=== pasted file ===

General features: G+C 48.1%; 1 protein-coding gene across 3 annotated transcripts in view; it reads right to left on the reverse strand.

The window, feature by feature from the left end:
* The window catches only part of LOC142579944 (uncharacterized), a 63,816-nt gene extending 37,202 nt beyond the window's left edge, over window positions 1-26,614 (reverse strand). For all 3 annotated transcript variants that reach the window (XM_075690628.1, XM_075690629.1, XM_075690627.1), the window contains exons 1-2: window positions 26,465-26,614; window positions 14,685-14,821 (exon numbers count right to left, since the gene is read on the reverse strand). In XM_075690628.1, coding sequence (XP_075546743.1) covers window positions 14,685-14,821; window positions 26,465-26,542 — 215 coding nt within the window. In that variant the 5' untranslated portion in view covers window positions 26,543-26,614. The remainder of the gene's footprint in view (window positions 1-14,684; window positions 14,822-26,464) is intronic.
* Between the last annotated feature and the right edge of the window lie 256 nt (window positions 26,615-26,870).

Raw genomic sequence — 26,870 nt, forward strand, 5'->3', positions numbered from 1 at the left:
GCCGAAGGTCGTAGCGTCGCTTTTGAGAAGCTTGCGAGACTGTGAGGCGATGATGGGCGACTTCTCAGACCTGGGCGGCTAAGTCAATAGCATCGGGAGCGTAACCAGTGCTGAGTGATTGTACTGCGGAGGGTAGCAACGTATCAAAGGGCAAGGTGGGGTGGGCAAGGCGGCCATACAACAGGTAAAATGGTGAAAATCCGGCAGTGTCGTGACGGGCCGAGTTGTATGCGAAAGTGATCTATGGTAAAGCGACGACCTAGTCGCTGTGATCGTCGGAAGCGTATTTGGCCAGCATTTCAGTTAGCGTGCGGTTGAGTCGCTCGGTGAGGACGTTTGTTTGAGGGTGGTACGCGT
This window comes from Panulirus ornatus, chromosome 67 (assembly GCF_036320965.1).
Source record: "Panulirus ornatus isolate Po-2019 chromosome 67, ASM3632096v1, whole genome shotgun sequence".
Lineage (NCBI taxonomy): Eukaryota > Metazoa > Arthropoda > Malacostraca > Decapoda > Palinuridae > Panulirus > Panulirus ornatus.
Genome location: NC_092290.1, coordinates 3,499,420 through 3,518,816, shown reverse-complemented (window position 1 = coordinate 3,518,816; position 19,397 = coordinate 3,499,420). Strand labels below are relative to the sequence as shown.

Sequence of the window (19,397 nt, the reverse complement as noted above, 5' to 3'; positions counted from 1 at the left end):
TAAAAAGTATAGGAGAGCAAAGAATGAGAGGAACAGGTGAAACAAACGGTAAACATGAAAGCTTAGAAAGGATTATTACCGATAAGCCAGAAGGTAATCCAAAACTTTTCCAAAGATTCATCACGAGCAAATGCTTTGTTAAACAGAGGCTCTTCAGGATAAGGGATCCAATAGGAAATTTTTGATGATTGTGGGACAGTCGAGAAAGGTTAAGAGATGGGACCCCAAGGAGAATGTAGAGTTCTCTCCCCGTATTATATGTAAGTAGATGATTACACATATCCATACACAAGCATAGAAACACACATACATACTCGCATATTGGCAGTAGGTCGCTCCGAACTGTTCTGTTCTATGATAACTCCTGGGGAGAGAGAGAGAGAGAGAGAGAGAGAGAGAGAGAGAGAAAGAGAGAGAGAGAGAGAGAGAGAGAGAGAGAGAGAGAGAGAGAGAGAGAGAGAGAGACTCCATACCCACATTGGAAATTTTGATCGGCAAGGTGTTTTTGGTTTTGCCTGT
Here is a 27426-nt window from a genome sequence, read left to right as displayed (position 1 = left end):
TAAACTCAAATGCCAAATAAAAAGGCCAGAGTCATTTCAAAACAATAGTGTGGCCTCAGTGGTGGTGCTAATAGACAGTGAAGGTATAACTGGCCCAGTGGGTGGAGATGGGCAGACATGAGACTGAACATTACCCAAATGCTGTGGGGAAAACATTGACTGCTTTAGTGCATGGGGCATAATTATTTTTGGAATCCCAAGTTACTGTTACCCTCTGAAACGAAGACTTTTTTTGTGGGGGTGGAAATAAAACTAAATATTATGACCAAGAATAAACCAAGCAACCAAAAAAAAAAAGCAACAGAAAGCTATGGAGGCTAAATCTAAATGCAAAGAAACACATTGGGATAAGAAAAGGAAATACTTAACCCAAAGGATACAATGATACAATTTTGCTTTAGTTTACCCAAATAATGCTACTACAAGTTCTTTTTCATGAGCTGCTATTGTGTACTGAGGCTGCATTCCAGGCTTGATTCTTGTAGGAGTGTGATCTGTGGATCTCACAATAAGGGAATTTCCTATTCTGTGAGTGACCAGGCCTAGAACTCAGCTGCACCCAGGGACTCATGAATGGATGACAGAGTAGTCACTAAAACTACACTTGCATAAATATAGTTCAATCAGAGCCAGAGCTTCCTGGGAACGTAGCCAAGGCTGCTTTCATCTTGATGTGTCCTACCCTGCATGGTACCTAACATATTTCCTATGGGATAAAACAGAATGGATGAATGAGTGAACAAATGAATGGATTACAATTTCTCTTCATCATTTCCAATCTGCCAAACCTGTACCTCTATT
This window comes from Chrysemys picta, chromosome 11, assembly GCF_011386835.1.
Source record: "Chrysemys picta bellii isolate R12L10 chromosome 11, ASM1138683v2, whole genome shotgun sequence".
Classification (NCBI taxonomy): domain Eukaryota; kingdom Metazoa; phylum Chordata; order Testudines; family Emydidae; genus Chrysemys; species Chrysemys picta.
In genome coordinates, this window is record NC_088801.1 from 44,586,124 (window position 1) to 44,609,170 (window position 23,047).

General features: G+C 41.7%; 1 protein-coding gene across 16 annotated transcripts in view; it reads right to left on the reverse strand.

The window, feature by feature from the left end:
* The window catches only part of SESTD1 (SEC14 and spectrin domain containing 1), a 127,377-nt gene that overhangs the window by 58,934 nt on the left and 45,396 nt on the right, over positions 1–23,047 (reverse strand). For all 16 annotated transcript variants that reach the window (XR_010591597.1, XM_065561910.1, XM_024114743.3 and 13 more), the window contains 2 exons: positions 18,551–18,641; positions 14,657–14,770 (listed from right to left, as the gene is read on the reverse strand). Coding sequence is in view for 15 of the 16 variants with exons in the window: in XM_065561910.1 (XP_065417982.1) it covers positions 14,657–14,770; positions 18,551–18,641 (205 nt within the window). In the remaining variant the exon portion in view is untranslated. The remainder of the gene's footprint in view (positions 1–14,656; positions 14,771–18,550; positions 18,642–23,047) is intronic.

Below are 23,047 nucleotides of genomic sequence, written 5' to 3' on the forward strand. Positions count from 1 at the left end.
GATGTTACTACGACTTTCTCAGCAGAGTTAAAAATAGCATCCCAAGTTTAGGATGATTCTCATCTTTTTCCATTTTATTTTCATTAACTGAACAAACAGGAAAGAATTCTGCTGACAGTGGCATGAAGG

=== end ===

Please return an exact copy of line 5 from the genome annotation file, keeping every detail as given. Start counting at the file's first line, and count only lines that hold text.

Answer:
Raw genomic sequence — 26,870 nt, forward strand, 5'->3', positions numbered from 1 at the left: